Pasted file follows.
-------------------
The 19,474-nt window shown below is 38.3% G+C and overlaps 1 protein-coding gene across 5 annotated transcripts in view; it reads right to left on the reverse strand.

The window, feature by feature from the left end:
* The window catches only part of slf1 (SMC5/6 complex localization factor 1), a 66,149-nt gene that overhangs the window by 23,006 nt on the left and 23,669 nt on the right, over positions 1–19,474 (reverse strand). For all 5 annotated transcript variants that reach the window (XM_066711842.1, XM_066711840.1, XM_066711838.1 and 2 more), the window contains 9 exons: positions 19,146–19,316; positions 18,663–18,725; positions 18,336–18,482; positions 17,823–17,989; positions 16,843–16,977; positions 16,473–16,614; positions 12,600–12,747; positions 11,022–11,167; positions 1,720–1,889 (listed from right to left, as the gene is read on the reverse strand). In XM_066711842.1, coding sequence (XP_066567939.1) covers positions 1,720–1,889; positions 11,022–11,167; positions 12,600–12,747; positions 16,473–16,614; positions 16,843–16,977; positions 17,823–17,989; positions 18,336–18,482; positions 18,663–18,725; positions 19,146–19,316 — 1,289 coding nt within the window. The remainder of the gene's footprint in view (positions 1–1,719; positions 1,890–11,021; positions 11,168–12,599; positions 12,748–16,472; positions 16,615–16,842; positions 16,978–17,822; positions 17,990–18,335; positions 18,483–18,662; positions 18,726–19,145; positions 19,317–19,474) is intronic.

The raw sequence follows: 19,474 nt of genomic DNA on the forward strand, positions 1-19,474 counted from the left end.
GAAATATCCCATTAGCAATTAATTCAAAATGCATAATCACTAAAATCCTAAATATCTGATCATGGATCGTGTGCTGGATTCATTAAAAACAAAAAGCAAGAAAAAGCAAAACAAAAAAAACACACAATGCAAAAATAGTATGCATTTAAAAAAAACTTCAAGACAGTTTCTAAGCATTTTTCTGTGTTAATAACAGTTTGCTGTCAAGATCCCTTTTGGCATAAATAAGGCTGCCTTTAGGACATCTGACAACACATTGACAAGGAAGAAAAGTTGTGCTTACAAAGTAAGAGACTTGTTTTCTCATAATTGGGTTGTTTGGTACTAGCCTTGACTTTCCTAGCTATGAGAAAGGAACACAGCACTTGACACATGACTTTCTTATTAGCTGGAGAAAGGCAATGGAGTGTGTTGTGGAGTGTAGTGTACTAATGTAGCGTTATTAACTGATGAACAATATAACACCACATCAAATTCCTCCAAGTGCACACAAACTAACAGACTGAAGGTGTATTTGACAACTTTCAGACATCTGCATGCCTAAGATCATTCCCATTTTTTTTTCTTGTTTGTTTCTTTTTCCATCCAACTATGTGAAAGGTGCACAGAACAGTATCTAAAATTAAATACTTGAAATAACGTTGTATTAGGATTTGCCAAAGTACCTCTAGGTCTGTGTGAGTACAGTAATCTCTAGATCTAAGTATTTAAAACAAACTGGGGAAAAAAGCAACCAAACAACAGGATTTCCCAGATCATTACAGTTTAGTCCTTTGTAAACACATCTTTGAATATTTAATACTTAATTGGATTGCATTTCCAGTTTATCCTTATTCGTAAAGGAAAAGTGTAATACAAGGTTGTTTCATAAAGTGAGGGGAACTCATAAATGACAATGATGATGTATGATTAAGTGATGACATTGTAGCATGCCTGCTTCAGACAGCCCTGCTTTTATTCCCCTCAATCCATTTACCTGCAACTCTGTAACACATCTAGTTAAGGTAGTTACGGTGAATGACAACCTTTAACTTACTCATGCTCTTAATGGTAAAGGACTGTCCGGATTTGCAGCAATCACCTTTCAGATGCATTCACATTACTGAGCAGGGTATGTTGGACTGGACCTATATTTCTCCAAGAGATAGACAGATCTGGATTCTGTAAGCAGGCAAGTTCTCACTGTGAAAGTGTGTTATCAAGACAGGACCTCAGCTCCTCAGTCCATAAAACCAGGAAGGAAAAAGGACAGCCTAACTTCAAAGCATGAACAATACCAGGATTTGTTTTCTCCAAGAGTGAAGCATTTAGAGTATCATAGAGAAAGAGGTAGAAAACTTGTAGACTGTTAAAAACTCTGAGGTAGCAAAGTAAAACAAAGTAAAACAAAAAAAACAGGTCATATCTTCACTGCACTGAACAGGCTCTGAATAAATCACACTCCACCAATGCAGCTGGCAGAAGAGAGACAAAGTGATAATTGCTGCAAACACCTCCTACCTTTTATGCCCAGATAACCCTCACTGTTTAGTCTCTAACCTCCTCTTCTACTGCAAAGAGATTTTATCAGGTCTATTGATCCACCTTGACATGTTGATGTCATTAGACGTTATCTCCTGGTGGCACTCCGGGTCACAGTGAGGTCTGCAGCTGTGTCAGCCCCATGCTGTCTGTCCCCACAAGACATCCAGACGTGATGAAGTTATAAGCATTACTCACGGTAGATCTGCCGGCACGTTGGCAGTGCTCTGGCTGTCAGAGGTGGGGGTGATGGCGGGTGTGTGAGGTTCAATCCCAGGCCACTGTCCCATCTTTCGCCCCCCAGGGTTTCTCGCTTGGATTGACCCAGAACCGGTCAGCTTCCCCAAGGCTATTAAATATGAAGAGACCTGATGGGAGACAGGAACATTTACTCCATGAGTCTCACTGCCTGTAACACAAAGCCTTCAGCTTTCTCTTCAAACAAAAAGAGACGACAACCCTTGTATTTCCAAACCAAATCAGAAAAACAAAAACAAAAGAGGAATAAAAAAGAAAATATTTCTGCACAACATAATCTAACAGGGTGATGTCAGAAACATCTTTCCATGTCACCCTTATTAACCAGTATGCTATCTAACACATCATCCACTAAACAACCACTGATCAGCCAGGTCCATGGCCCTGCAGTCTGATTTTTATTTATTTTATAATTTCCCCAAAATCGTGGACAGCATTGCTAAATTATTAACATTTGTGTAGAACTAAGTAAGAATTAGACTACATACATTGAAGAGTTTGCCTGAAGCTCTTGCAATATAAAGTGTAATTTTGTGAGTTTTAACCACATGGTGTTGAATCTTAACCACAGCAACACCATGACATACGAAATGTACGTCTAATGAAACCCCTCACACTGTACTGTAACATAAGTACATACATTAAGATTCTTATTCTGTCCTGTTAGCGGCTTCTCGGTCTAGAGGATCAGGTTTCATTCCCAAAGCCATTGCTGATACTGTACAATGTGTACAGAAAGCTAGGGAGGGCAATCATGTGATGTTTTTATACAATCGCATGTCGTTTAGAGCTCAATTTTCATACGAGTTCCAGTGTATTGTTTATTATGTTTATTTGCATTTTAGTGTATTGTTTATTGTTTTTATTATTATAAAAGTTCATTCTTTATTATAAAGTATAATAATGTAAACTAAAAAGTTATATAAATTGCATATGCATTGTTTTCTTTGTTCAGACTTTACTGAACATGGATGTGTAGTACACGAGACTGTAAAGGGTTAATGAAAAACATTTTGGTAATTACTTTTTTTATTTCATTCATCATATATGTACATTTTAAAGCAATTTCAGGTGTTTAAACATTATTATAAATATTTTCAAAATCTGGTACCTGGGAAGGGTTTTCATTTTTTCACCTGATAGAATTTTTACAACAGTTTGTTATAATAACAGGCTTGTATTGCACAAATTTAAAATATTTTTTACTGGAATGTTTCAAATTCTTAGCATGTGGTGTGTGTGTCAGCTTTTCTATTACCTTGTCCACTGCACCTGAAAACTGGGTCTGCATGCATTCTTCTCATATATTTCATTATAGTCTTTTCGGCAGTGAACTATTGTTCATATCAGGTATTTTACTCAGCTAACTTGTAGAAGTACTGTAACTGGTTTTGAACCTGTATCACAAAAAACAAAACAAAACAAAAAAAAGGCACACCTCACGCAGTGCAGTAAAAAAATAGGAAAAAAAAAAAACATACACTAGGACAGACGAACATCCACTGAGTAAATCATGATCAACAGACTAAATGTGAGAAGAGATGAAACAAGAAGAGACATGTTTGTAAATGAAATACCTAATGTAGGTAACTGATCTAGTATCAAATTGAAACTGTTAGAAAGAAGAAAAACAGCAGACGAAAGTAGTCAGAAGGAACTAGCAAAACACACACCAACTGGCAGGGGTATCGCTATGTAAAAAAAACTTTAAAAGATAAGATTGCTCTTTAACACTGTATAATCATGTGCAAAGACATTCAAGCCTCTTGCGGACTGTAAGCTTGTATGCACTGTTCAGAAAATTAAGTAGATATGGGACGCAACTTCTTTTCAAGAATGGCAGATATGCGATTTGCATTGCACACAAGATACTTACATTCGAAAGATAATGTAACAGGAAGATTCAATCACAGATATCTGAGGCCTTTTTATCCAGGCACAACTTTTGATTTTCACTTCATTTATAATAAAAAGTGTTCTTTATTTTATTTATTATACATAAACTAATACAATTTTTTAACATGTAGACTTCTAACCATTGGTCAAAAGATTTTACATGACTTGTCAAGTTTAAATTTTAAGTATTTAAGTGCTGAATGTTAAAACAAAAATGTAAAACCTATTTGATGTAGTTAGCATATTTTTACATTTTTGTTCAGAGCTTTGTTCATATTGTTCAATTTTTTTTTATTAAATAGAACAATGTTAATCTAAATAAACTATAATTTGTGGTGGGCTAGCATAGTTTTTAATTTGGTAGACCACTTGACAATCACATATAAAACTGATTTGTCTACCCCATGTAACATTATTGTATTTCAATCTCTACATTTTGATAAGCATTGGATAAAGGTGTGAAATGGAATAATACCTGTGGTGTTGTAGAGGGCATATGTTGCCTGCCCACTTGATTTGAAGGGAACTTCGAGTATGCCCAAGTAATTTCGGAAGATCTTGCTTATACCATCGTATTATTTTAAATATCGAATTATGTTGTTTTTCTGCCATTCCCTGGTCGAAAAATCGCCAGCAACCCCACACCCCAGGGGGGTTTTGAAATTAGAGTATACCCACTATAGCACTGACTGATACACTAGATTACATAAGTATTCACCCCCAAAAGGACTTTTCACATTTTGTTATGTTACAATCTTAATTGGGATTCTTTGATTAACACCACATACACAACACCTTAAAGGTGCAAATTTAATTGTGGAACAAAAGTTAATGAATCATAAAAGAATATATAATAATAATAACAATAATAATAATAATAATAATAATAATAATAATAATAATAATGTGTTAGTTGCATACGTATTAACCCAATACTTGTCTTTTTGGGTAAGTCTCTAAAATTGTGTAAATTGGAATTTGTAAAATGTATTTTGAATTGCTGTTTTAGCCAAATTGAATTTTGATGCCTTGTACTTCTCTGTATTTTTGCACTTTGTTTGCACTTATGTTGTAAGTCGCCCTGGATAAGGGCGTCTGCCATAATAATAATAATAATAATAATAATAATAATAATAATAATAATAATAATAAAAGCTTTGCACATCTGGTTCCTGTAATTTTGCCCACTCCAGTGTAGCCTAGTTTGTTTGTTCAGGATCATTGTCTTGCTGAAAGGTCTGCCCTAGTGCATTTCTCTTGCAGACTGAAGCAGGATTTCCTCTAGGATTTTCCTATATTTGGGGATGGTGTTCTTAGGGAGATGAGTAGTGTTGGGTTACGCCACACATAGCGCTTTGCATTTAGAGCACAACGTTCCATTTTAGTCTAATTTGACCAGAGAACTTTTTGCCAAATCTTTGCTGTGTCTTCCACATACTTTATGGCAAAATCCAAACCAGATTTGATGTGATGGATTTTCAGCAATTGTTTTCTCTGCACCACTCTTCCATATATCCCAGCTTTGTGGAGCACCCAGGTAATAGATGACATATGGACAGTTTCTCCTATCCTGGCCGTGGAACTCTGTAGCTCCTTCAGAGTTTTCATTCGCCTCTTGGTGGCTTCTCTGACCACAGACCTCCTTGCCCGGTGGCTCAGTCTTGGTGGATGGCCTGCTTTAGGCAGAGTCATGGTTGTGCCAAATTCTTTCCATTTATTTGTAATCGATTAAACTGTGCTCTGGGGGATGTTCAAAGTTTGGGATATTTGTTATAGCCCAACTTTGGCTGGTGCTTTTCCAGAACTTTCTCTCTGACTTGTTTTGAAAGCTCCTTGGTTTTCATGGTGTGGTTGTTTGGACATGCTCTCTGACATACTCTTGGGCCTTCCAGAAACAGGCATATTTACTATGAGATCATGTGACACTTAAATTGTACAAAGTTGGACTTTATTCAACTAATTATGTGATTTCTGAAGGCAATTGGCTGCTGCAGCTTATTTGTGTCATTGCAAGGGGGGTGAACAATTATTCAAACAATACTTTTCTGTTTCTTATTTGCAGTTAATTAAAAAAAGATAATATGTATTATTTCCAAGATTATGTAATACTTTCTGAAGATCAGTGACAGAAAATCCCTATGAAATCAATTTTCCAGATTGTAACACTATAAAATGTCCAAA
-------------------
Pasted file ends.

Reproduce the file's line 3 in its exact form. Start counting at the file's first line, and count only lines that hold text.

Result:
* The window catches only part of slf1 (SMC5/6 complex localization factor 1), a 66,149-nt gene that overhangs the window by 23,006 nt on the left and 23,669 nt on the right, over positions 1–19,474 (reverse strand). For all 5 annotated transcript variants that reach the window (XM_066711842.1, XM_066711840.1, XM_066711838.1 and 2 more), the window contains 9 exons: positions 19,146–19,316; positions 18,663–18,725; positions 18,336–18,482; positions 17,823–17,989; positions 16,843–16,977; positions 16,473–16,614; positions 12,600–12,747; positions 11,022–11,167; positions 1,720–1,889 (listed from right to left, as the gene is read on the reverse strand). In XM_066711842.1, coding sequence (XP_066567939.1) covers positions 1,720–1,889; positions 11,022–11,167; positions 12,600–12,747; positions 16,473–16,614; positions 16,843–16,977; positions 17,823–17,989; positions 18,336–18,482; positions 18,663–18,725; positions 19,146–19,316 — 1,289 coding nt within the window. The remainder of the gene's footprint in view (positions 1–1,719; positions 1,890–11,021; positions 11,168–12,599; positions 12,748–16,472; positions 16,615–16,842; positions 16,978–17,822; positions 17,990–18,335; positions 18,483–18,662; positions 18,726–19,145; positions 19,317–19,474) is intronic.